A study of the museum storage areas and unification of parts of the Plato's Academy archaeological site in Athens has been approved by the Central Archaeological Council (KAS), and will be incorporated in the general blueprint for regeneration of the area.
"This is an incredible project, which had greatly delayed," said culture and tourism minister Pavlos Geroulanos, who attended the last meeting of the KAS before the summer break, adding that "this is an area that maintains the characteristics of the old Athenian neighborhood.
The study approved by the KAS involves the transfer of four old storage spaces currently situat3ed inside the archaeological site, which contain a plethora of finds from older excavations in the 1930s to the 1960s.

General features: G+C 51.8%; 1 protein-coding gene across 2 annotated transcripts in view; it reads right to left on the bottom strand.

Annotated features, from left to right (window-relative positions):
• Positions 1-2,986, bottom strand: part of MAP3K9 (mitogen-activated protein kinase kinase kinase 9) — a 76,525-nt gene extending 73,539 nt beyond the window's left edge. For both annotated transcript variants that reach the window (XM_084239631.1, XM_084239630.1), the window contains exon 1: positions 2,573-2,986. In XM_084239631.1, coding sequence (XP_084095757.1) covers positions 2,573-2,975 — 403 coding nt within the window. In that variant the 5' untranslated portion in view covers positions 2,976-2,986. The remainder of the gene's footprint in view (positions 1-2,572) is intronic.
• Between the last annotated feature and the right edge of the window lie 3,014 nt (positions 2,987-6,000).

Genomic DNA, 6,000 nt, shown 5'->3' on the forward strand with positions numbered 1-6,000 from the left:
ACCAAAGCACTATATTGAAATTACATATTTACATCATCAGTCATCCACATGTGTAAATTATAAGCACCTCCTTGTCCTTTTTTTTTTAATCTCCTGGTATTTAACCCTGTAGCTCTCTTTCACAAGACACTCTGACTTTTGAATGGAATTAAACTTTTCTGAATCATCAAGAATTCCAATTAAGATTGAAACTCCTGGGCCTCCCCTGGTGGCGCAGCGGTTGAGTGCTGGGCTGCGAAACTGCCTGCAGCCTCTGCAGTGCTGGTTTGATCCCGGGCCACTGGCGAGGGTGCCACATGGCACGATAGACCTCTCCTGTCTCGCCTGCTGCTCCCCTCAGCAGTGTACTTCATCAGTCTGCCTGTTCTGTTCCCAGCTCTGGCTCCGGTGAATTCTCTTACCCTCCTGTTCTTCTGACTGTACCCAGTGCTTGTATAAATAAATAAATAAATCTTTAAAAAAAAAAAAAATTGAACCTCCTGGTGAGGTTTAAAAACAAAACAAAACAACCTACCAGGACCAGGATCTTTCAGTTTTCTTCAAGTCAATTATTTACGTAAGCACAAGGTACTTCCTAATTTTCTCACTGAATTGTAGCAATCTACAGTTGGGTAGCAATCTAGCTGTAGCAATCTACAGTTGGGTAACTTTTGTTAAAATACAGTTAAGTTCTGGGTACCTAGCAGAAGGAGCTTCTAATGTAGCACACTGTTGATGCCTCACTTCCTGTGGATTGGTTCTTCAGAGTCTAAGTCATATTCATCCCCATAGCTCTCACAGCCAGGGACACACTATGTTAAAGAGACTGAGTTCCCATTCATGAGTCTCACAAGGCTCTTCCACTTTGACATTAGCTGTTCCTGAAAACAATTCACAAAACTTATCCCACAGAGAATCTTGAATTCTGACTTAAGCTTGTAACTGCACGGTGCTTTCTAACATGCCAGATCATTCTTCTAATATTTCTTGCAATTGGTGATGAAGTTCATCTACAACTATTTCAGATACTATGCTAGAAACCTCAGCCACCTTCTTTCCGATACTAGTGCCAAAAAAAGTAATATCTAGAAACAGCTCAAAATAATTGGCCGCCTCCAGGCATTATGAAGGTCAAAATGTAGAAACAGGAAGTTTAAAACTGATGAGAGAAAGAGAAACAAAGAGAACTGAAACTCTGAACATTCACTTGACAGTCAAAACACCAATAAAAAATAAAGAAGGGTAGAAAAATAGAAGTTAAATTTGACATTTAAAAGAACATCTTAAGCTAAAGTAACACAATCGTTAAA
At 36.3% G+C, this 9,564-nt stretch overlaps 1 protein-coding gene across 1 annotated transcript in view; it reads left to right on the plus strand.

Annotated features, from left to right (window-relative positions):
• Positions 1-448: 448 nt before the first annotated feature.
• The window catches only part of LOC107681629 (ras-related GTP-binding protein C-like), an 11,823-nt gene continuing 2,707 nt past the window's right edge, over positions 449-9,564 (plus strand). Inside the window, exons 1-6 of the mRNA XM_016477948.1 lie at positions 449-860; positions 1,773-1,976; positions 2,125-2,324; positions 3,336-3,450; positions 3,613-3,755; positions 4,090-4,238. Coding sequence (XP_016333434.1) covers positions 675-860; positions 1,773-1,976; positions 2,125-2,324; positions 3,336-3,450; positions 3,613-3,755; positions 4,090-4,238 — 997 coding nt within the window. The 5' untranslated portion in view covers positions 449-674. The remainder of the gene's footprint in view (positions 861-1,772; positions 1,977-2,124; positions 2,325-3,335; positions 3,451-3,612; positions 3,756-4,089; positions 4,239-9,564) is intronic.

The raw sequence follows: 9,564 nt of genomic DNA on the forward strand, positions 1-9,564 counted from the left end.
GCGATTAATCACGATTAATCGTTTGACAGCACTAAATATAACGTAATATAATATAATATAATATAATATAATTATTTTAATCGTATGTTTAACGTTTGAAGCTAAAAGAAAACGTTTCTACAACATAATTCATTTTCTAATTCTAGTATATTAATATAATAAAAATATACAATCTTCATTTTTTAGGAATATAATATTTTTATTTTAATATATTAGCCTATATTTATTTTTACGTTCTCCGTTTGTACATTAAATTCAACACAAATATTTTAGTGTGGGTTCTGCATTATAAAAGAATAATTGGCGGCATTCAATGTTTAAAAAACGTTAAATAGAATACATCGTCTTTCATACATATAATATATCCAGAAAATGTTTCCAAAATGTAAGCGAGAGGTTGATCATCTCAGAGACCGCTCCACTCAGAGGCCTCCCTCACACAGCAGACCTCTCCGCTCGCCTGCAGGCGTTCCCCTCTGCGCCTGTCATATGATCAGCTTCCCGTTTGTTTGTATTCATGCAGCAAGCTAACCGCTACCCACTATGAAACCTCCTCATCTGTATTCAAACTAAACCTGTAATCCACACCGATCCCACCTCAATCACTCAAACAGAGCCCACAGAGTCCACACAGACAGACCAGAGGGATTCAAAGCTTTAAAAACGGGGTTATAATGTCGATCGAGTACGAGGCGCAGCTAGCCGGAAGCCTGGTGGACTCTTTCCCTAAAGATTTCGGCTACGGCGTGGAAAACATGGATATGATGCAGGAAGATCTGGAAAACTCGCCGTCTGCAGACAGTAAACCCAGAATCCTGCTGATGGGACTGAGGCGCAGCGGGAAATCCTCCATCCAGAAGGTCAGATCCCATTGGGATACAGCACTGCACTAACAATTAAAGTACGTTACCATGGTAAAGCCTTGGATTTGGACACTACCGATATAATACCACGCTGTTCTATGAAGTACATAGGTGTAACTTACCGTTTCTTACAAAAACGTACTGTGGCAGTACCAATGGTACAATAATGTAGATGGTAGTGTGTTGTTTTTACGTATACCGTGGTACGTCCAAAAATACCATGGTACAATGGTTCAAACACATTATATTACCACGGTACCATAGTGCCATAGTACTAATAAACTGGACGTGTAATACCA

The artifacts will be relocated to new prefab warehouses to be set up outside the archaeological site proper, while the old warehouses will be demolished and the spaces they occupy will be regenerated and will open to the public.
Plans include a 50 sq.m. enclosed shelter where marble sarcophagi from the Hellenistic period from the site and other areas will be hosted. The surrounding area will be planted, while paths will be designated around the site, and informational signs will be put up.
The site will be open free to the public, and will close at night.
The project is estimated at one million euro, which will be covered under the National Strategic Reference Framework (NSRF).
According to KAS, the project is a forerunner of a planned Archaeological Museum of Athens, which will be built following an international architectural tender in the same procedure as that followed for the New Acropolis Museum. Financing has already been secured, with a 2 million euro grant from the City of Athens.